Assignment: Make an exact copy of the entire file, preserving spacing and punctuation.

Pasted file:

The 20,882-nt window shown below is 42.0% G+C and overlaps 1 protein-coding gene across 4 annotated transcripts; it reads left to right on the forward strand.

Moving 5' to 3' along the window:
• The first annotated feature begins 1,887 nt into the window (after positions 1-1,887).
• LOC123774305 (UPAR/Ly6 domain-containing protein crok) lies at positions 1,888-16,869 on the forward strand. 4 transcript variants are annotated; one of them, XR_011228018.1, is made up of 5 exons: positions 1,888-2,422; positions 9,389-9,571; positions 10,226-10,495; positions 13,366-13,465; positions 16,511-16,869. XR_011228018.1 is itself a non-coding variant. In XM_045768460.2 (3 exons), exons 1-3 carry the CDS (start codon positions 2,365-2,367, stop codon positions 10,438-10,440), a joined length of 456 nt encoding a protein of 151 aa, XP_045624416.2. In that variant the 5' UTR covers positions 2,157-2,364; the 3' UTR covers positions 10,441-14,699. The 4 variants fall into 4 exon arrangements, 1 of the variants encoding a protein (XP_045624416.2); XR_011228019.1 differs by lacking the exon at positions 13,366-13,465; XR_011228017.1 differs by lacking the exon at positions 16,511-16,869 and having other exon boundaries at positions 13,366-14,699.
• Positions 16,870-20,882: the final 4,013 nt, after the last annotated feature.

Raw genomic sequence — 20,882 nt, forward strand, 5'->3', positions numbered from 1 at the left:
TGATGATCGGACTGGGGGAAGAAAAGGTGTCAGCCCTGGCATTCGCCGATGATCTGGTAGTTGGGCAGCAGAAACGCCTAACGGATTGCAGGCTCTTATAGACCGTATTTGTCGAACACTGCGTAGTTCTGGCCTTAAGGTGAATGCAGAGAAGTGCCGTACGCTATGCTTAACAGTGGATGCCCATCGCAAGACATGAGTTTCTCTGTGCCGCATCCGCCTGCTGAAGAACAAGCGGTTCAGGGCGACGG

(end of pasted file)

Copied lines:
The 20,882-nt window shown below is 42.0% G+C and overlaps 1 protein-coding gene across 4 annotated transcripts; it reads left to right on the forward strand.

Moving 5' to 3' along the window:
• The first annotated feature begins 1,887 nt into the window (after positions 1-1,887).
• LOC123774305 (UPAR/Ly6 domain-containing protein crok) lies at positions 1,888-16,869 on the forward strand. 4 transcript variants are annotated; one of them, XR_011228018.1, is made up of 5 exons: positions 1,888-2,422; positions 9,389-9,571; positions 10,226-10,495; positions 13,366-13,465; positions 16,511-16,869. XR_011228018.1 is itself a non-coding variant. In XM_045768460.2 (3 exons), exons 1-3 carry the CDS (start codon positions 2,365-2,367, stop codon positions 10,438-10,440), a joined length of 456 nt encoding a protein of 151 aa, XP_045624416.2. In that variant the 5' UTR covers positions 2,157-2,364; the 3' UTR covers positions 10,441-14,699. The 4 variants fall into 4 exon arrangements, 1 of the variants encoding a protein (XP_045624416.2); XR_011228019.1 differs by lacking the exon at positions 13,366-13,465; XR_011228017.1 differs by lacking the exon at positions 16,511-16,869 and having other exon boundaries at positions 13,366-14,699.
• Positions 16,870-20,882: the final 4,013 nt, after the last annotated feature.

Raw genomic sequence — 20,882 nt, forward strand, 5'->3', positions numbered from 1 at the left:
TGATGATCGGACTGGGGGAAGAAAAGGTGTCAGCCCTGGCATTCGCCGATGATCTGGTAGTTGGGCAGCAGAAACGCCTAACGGATTGCAGGCTCTTATAGACCGTATTTGTCGAACACTGCGTAGTTCTGGCCTTAAGGTGAATGCAGAGAAGTGCCGTACGCTATGCTTAACAGTGGATGCCCATCGCAAGACATGAGTTTCTCTGTGCCGCATCCGCCTGCTGAAGAACAAGCGGTTCAGGGCGACGG